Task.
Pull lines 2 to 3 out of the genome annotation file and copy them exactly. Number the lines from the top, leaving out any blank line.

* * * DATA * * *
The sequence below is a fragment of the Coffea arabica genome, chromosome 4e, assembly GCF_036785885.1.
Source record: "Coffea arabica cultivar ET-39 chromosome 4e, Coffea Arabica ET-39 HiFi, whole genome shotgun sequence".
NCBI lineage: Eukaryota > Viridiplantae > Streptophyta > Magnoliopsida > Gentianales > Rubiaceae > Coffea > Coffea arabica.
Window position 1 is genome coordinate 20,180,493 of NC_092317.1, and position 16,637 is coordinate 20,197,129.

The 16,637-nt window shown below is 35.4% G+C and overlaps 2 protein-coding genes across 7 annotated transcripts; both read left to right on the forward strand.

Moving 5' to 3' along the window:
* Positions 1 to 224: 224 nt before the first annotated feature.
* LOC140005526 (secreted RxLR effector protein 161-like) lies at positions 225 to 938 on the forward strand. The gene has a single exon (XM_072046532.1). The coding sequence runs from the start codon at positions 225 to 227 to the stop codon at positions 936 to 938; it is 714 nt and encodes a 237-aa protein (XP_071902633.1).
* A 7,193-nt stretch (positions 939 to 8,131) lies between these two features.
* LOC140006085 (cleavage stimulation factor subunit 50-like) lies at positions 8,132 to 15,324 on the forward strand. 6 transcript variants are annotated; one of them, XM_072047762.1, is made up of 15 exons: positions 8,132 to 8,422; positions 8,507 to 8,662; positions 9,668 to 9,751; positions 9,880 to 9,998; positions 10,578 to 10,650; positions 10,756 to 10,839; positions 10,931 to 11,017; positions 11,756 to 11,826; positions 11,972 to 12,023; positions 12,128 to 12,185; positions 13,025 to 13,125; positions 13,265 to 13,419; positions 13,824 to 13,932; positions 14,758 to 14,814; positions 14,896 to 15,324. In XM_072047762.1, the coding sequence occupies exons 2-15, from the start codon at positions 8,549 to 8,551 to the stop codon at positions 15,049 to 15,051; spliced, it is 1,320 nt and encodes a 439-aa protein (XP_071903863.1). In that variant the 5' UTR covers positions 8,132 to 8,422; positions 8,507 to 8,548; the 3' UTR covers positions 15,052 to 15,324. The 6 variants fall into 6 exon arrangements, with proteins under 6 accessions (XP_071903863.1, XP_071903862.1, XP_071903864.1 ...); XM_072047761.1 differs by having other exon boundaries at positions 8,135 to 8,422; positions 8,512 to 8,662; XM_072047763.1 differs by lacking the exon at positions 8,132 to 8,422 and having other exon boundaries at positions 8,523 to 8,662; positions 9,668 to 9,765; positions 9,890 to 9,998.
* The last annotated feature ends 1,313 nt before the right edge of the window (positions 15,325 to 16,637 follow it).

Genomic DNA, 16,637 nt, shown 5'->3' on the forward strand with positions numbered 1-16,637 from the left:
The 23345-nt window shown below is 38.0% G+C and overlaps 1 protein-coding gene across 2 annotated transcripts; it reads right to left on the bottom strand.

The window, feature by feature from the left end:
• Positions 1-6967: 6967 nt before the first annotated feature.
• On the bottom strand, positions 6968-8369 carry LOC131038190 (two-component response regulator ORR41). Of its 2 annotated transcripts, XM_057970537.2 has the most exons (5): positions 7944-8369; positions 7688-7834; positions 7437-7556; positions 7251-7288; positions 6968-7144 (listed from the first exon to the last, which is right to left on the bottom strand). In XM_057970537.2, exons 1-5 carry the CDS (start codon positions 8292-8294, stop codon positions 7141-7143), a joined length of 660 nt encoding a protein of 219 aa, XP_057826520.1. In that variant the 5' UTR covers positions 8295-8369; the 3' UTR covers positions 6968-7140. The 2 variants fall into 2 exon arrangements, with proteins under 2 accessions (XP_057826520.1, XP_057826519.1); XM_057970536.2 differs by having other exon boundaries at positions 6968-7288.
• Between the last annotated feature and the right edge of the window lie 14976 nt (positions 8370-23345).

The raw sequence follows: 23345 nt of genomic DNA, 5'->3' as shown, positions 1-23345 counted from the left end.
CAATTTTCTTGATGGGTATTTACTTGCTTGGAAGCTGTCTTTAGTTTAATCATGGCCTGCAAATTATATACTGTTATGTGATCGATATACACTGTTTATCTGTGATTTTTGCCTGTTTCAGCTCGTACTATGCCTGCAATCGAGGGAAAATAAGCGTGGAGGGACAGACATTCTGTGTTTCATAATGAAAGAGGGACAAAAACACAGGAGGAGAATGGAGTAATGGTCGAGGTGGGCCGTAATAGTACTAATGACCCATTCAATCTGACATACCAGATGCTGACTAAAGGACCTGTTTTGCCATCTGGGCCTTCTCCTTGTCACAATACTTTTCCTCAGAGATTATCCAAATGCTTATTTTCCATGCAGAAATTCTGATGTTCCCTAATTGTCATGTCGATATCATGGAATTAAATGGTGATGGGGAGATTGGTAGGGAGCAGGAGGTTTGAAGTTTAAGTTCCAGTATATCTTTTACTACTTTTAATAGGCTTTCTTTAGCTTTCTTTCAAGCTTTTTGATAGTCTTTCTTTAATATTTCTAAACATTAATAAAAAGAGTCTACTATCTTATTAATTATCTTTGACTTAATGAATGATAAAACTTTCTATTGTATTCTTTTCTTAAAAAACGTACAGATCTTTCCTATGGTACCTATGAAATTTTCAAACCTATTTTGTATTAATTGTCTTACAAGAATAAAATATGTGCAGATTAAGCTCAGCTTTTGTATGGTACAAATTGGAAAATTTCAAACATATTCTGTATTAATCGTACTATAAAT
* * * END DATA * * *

Source record: "Coffea arabica cultivar ET-39 chromosome 4e, Coffea Arabica ET-39 HiFi, whole genome shotgun sequence".
NCBI lineage: Eukaryota > Viridiplantae > Streptophyta > Magnoliopsida > Gentianales > Rubiaceae > Coffea > Coffea arabica.